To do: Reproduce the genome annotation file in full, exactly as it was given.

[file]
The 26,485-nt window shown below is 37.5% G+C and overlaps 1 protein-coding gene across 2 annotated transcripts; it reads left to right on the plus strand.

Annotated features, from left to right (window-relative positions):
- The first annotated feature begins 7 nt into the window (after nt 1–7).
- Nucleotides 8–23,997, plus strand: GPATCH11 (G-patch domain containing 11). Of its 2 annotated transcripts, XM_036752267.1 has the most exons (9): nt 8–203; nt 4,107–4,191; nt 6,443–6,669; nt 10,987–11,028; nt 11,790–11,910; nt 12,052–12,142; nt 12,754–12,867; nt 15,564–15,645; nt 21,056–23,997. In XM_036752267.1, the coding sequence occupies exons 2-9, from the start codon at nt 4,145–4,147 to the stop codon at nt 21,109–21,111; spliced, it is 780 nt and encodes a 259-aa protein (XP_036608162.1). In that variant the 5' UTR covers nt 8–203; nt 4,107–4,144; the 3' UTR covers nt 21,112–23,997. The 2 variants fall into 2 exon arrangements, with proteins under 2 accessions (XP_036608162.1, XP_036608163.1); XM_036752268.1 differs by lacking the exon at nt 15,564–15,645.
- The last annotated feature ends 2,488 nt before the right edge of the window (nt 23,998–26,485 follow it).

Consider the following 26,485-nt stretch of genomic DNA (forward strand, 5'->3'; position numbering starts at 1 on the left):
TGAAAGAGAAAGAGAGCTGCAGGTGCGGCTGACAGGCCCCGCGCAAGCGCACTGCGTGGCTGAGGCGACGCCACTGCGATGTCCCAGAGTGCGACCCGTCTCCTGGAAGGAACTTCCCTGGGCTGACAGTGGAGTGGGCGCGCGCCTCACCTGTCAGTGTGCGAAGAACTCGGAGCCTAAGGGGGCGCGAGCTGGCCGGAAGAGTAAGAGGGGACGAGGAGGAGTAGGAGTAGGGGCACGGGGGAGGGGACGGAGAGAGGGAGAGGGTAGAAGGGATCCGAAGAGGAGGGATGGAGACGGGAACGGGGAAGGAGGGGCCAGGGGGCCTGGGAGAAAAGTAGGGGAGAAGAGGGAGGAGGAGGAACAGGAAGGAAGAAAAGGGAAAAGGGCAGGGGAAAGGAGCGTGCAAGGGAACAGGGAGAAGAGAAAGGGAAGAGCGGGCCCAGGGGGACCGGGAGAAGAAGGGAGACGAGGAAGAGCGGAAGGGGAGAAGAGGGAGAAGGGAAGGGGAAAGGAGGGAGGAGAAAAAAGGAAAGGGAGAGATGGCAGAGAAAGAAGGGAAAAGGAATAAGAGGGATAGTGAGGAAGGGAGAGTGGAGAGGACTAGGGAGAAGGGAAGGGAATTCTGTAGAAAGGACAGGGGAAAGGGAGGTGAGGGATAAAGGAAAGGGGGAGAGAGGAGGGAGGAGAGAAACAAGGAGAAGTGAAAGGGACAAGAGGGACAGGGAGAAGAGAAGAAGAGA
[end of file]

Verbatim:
The 26,485-nt window shown below is 37.5% G+C and overlaps 1 protein-coding gene across 2 annotated transcripts; it reads left to right on the plus strand.

Annotated features, from left to right (window-relative positions):
- The first annotated feature begins 7 nt into the window (after nt 1–7).
- Nucleotides 8–23,997, plus strand: GPATCH11 (G-patch domain containing 11). Of its 2 annotated transcripts, XM_036752267.1 has the most exons (9): nt 8–203; nt 4,107–4,191; nt 6,443–6,669; nt 10,987–11,028; nt 11,790–11,910; nt 12,052–12,142; nt 12,754–12,867; nt 15,564–15,645; nt 21,056–23,997. In XM_036752267.1, the coding sequence occupies exons 2-9, from the start codon at nt 4,145–4,147 to the stop codon at nt 21,109–21,111; spliced, it is 780 nt and encodes a 259-aa protein (XP_036608162.1). In that variant the 5' UTR covers nt 8–203; nt 4,107–4,144; the 3' UTR covers nt 21,112–23,997. The 2 variants fall into 2 exon arrangements, with proteins under 2 accessions (XP_036608162.1, XP_036608163.1); XM_036752268.1 differs by lacking the exon at nt 15,564–15,645.
- The last annotated feature ends 2,488 nt before the right edge of the window (nt 23,998–26,485 follow it).

Consider the following 26,485-nt stretch of genomic DNA (forward strand, 5'->3'; position numbering starts at 1 on the left):
TGAAAGAGAAAGAGAGCTGCAGGTGCGGCTGACAGGCCCCGCGCAAGCGCACTGCGTGGCTGAGGCGACGCCACTGCGATGTCCCAGAGTGCGACCCGTCTCCTGGAAGGAACTTCCCTGGGCTGACAGTGGAGTGGGCGCGCGCCTCACCTGTCAGTGTGCGAAGAACTCGGAGCCTAAGGGGGCGCGAGCTGGCCGGAAGAGTAAGAGGGGACGAGGAGGAGTAGGAGTAGGGGCACGGGGGAGGGGACGGAGAGAGGGAGAGGGTAGAAGGGATCCGAAGAGGAGGGATGGAGACGGGAACGGGGAAGGAGGGGCCAGGGGGCCTGGGAGAAAAGTAGGGGAGAAGAGGGAGGAGGAGGAACAGGAAGGAAGAAAAGGGAAAAGGGCAGGGGAAAGGAGCGTGCAAGGGAACAGGGAGAAGAGAAAGGGAAGAGCGGGCCCAGGGGGACCGGGAGAAGAAGGGAGACGAGGAAGAGCGGAAGGGGAGAAGAGGGAGAAGGGAAGGGGAAAGGAGGGAGGAGAAAAAAGGAAAGGGAGAGATGGCAGAGAAAGAAGGGAAAAGGAATAAGAGGGATAGTGAGGAAGGGAGAGTGGAGAGGACTAGGGAGAAGGGAAGGGAATTCTGTAGAAAGGACAGGGGAAAGGGAGGTGAGGGATAAAGGAAAGGGGGAGAGAGGAGGGAGGAGAGAAACAAGGAGAAGTGAAAGGGACAAGAGGGACAGGGAGAAGAGAAGAAGAGA